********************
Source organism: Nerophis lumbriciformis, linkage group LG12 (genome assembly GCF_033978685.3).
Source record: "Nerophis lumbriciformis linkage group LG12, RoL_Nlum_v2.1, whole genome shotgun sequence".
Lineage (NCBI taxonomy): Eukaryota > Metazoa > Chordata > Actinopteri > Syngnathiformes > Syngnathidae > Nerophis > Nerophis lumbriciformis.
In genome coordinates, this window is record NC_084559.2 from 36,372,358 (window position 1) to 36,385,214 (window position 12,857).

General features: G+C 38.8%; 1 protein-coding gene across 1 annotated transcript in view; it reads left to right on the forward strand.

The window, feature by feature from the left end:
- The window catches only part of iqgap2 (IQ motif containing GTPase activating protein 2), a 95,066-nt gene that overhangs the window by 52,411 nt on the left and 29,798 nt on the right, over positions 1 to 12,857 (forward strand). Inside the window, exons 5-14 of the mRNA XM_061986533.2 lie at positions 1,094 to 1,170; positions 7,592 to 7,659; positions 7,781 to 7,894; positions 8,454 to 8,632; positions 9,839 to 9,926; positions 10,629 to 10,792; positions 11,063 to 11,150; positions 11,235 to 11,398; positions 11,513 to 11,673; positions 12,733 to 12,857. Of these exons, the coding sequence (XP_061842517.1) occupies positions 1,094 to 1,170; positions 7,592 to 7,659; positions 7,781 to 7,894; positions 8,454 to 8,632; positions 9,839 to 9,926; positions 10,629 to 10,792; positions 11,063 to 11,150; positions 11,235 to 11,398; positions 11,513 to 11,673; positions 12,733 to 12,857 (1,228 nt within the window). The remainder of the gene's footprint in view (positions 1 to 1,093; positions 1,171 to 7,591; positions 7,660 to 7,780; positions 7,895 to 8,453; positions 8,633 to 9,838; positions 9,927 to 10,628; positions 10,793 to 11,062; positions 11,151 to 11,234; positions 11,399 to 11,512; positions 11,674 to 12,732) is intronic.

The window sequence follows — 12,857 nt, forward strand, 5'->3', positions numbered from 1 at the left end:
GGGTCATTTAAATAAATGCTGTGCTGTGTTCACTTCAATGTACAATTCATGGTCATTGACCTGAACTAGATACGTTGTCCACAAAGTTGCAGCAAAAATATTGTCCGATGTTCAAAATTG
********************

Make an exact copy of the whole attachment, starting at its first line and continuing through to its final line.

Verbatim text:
Source organism: Nerophis lumbriciformis, linkage group LG12 (genome assembly GCF_033978685.3).
Source record: "Nerophis lumbriciformis linkage group LG12, RoL_Nlum_v2.1, whole genome shotgun sequence".
Lineage (NCBI taxonomy): Eukaryota > Metazoa > Chordata > Actinopteri > Syngnathiformes > Syngnathidae > Nerophis > Nerophis lumbriciformis.
In genome coordinates, this window is record NC_084559.2 from 36,372,358 (window position 1) to 36,385,214 (window position 12,857).

General features: G+C 38.8%; 1 protein-coding gene across 1 annotated transcript in view; it reads left to right on the forward strand.

The window, feature by feature from the left end:
- The window catches only part of iqgap2 (IQ motif containing GTPase activating protein 2), a 95,066-nt gene that overhangs the window by 52,411 nt on the left and 29,798 nt on the right, over positions 1 to 12,857 (forward strand). Inside the window, exons 5-14 of the mRNA XM_061986533.2 lie at positions 1,094 to 1,170; positions 7,592 to 7,659; positions 7,781 to 7,894; positions 8,454 to 8,632; positions 9,839 to 9,926; positions 10,629 to 10,792; positions 11,063 to 11,150; positions 11,235 to 11,398; positions 11,513 to 11,673; positions 12,733 to 12,857. Of these exons, the coding sequence (XP_061842517.1) occupies positions 1,094 to 1,170; positions 7,592 to 7,659; positions 7,781 to 7,894; positions 8,454 to 8,632; positions 9,839 to 9,926; positions 10,629 to 10,792; positions 11,063 to 11,150; positions 11,235 to 11,398; positions 11,513 to 11,673; positions 12,733 to 12,857 (1,228 nt within the window). The remainder of the gene's footprint in view (positions 1 to 1,093; positions 1,171 to 7,591; positions 7,660 to 7,780; positions 7,895 to 8,453; positions 8,633 to 9,838; positions 9,927 to 10,628; positions 10,793 to 11,062; positions 11,151 to 11,234; positions 11,399 to 11,512; positions 11,674 to 12,732) is intronic.

The window sequence follows — 12,857 nt, forward strand, 5'->3', positions numbered from 1 at the left end:
GGGTCATTTAAATAAATGCTGTGCTGTGTTCACTTCAATGTACAATTCATGGTCATTGACCTGAACTAGATACGTTGTCCACAAAGTTGCAGCAAAAATATTGTCCGATGTTCAAAATTG